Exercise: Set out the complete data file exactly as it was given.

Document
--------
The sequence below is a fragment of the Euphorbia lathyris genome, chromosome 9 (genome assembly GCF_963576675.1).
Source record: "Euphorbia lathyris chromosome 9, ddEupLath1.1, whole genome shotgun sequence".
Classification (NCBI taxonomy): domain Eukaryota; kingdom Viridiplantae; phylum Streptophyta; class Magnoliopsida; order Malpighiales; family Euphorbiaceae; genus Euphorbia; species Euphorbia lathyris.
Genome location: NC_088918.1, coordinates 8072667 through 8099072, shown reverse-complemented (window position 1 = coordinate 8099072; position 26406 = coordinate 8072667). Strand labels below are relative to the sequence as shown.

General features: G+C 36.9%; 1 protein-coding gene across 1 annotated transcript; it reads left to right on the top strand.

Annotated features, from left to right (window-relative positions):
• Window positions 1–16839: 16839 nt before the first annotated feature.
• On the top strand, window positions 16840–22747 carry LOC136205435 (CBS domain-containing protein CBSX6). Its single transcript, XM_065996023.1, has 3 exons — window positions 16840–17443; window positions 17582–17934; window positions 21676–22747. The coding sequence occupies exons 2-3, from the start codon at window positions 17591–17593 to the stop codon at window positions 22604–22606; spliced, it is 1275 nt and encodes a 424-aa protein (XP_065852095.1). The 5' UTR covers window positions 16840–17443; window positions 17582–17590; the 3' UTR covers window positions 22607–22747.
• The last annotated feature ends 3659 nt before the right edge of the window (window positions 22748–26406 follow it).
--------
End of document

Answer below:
The sequence below is a fragment of the Euphorbia lathyris genome, chromosome 9 (genome assembly GCF_963576675.1).
Source record: "Euphorbia lathyris chromosome 9, ddEupLath1.1, whole genome shotgun sequence".
Classification (NCBI taxonomy): domain Eukaryota; kingdom Viridiplantae; phylum Streptophyta; class Magnoliopsida; order Malpighiales; family Euphorbiaceae; genus Euphorbia; species Euphorbia lathyris.
Genome location: NC_088918.1, coordinates 8072667 through 8099072, shown reverse-complemented (window position 1 = coordinate 8099072; position 26406 = coordinate 8072667). Strand labels below are relative to the sequence as shown.

General features: G+C 36.9%; 1 protein-coding gene across 1 annotated transcript; it reads left to right on the top strand.

Annotated features, from left to right (window-relative positions):
• Window positions 1–16839: 16839 nt before the first annotated feature.
• On the top strand, window positions 16840–22747 carry LOC136205435 (CBS domain-containing protein CBSX6). Its single transcript, XM_065996023.1, has 3 exons — window positions 16840–17443; window positions 17582–17934; window positions 21676–22747. The coding sequence occupies exons 2-3, from the start codon at window positions 17591–17593 to the stop codon at window positions 22604–22606; spliced, it is 1275 nt and encodes a 424-aa protein (XP_065852095.1). The 5' UTR covers window positions 16840–17443; window positions 17582–17590; the 3' UTR covers window positions 22607–22747.
• The last annotated feature ends 3659 nt before the right edge of the window (window positions 22748–26406 follow it).